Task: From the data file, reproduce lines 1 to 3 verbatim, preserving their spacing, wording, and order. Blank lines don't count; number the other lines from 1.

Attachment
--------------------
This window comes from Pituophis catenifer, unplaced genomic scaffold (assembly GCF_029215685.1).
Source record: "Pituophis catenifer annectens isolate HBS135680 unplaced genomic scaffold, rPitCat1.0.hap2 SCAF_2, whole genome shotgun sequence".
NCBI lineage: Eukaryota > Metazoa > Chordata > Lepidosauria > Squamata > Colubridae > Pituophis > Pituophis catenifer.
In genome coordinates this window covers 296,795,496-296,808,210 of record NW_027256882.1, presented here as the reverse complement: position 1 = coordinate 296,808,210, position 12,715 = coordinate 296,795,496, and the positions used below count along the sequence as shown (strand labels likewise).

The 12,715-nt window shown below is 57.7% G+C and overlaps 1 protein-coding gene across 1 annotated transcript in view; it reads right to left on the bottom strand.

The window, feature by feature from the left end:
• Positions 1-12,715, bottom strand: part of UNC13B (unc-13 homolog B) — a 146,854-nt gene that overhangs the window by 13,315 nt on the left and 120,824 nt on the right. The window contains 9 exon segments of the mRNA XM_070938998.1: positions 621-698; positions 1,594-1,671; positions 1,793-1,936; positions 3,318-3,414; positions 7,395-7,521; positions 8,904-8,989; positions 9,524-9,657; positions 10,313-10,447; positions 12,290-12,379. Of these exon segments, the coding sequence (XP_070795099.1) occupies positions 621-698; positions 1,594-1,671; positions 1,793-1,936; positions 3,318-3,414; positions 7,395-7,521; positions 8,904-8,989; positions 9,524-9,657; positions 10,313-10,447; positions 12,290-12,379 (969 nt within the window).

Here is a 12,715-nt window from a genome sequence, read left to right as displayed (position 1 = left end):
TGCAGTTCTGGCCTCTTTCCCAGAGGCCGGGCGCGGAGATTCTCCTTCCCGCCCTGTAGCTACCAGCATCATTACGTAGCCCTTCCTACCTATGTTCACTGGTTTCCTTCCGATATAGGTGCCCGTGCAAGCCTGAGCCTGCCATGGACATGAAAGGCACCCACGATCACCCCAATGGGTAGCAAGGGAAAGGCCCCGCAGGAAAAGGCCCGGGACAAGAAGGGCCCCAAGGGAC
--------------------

This window comes from Pituophis catenifer, unplaced genomic scaffold (assembly GCF_029215685.1).
Source record: "Pituophis catenifer annectens isolate HBS135680 unplaced genomic scaffold, rPitCat1.0.hap2 SCAF_2, whole genome shotgun sequence".
NCBI lineage: Eukaryota > Metazoa > Chordata > Lepidosauria > Squamata > Colubridae > Pituophis > Pituophis catenifer.